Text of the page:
Integrated viral genomes
In a hamster cell line transgenomic for about twelve copies of chromosomally integrated human adenovirus type12 (Ad12) DNA, the levels of cellular CpG DNA methylation are altered genome-wide . Similar findings have been reported in hamster cells transgenomic for bacteriophage lambda DNA, although to a lesser extent . Moreover, the transcriptional profiles of cellular DNA in hamster cells transgenomic for Ad12 DNA or lambda DNA have changed . In a revertant of one of the Ad12 transformed cell lines, which has lost all of the Ad12 transgenomes, the increase of genome-wide DNA methylation in intracisternal A particle (transposon) DNA persisted even in the absence of the transgenomic Ad12 DNA. Hence, in this instance, altered DNA methylation profiles proved inheritable and were likely initiated by a hit-and-run mechanism. The guard for the stability of the methylation profile had been called upon by Ad12 DNA integration, remained alerted after the loss of foreign DNA, and was stably transmitted to the next cell generations [5, 8].
Small bacterial plasmid
A different experimental scenario was devised to challenge the stability of cellular transcriptional and DNA CpG methylation profiles in individual cell clones of human colon tumor (HCT116) cells upon the insertion of a 5.6 kbp bacterial plasmid. Single-cell clones were generated which contained either no transgenome or the 5.6 kbp plasmid DNA which carried the kanamycin resistance gene for clonal selection as sole transcribed element. In the subsequently expanded cell clones, differences in transcriptional and CpG methylation patterns between transgenomic and non-transgenomic cell clones were determined. Transcriptional and CpG methylation profiles of all transcripts investigated in five clonal cell populations of non-transgenomic controls were almost identical. This finding facilitated comparisons of the differential gene segment expression between non-transgenomic and transgenomic cell clones in 28,869 genomic DNA segments: 1343 showed differential expression with 907 regions up- and 436 regions downregulated . Thus, the integration of the 5.6 kbp bacterial plasmid into the human genome altered transcription profiles in 4.7% of the investigated gene segments. The functional details about the DNA segments differentially transcribed and further information on experimental procedures have been published earlier .
Furthermore, when CpG DNA methylation profiles in the same sets of non-transgenomic versus 5.6 kbp plasmid-transgenomic HCT116 cell clones were assessed in 361,983 CpG dinucleotide positions, 3791 CpGs were found differentially methylated in the transgenomic cell clones, and 1504 proved hyper- and 2287 hypo-methylated. Hence, both transcription and CpG methylation profiles were altered in human cells by genomically inserting a 5.6 kbp DNA plasmid . All the data in this experimental setting were statistically verified by Benjamini-Hochberg corrections [11, 12] to exclude false-positive values.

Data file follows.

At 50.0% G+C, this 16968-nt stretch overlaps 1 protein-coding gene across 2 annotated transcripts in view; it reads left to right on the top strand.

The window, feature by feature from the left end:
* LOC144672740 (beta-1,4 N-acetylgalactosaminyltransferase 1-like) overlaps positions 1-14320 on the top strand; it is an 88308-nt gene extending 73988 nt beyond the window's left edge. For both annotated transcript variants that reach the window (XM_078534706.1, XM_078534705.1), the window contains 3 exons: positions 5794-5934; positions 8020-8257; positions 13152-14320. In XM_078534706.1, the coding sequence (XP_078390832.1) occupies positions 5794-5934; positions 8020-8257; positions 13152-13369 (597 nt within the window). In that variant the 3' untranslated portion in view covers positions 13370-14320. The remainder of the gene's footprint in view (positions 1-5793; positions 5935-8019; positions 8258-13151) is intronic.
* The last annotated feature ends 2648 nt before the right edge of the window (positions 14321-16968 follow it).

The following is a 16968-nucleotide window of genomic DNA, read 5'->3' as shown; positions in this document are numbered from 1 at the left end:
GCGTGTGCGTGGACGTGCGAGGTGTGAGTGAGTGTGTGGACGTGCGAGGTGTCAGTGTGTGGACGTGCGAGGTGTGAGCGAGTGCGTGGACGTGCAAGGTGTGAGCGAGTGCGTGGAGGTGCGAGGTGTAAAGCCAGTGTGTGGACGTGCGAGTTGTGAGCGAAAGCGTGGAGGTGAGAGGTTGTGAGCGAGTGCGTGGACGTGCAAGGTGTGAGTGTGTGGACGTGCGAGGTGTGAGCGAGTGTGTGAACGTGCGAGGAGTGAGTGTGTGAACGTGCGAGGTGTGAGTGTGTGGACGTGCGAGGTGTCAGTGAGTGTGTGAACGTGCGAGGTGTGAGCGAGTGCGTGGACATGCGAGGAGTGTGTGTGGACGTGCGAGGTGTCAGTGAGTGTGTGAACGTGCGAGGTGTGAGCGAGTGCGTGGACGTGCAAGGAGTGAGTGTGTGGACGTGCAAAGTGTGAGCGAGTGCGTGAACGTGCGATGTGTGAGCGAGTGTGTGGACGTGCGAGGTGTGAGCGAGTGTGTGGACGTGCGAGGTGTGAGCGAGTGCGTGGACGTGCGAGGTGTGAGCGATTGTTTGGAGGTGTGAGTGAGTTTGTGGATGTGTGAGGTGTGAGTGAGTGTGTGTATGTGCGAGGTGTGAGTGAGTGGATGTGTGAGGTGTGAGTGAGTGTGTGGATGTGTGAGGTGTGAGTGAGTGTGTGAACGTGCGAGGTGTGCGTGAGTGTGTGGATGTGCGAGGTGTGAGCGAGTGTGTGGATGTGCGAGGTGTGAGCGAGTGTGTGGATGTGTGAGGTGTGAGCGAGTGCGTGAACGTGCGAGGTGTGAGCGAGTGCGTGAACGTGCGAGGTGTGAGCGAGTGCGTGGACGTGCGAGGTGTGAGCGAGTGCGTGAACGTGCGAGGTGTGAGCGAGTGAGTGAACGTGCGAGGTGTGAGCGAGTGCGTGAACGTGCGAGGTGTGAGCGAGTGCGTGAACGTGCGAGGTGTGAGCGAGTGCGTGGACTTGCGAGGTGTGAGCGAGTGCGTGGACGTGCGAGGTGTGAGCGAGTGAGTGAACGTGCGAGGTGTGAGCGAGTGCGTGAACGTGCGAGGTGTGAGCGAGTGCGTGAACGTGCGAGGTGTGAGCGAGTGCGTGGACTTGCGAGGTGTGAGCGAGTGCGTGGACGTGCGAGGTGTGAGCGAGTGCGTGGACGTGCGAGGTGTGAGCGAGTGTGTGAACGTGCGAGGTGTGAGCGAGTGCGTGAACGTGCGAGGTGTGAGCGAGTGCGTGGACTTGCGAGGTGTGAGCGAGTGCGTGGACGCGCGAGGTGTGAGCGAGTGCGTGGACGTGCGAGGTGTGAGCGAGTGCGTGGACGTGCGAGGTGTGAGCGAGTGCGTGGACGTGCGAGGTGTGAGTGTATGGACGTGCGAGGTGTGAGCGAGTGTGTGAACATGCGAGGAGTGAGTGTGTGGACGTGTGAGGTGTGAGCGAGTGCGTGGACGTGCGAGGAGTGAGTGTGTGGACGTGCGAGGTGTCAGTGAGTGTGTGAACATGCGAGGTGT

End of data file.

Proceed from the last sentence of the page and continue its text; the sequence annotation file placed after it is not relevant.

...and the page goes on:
Episomal persistence of EBV genomes
In a different biological system a similar observation was made on changes in DNA methylation patterns in cells which carried foreign DNA. One of the most frequently occurring forms of mental retardation in humans is the Fragile X Syndrome (FXS) . It is molecularly characterized by the expansion of a naturally occurring CGG repeat in the untranslated first exon of the human fragile X mental retardation gene 1 (FMR1) and the CpG hyper-methylation in its promoter region. In the region upstream of this promoter, we have identified a distinct boundary between unmethylated genome segments, as they exist in unaffected individuals, and DNA sequences further upstream from the promoter which are strongly CpG methylated. In FXS individuals, the methylation boundary is obliterated; the promoter becomes CpG hyper-methylated and inactivated. As a consequence, the FMR1 gene product fails to be produced; its lack during an individual’s development leads to the FXS syndrome. The methylation boundary is thought to exhibit a specific chromatin structure which demarcates a hyper-methylated upstream sequence from the unmethylated downstream FMR1 promoter. The boundary sequence, as it were, protects the promoter from the spreading of DNA methylation and thus helps maintain its activity .
In normal human PBMCs, the far upstream genome region beyond the boundary is hyper-methylated. In PBMCs immortalized by transformation with EBV or with the human telomerase gene, the boundary is maintained. However, the region far upstream from the boundary becomes hypo-methylated by a factor of 4  in PBMCs both from non-FXS and from FXS individuals. These specific alterations in methylation levels likely are caused by the episomally persisting foreign EBV DNA genome or the integrated telomerase gene [8, 15]. Destabilization of cellular methylation patterns has also been reported in human lymphoblastoid cell lines after transformation by EBV .
Although many questions remain as to mechanisms involved and the generality of alterations in transcriptional and CpG DNA methylation profiles, the ensemble of data presented raises the question of to what extent the introduction of foreign DNA into mammalian cells destabilizes the epigenetic landscapes in mammalian cells. By the same token, due to the mentioned epigenetic sequelae of foreign DNA intrusion, functionally completely new cell types arise and likely impact on the mechanisms causing common diseases. The stochastic nature of disease incidence is paralleled by the stochasticity of the molecular events linked to foreign DNA intrusion and intranuclear fixation.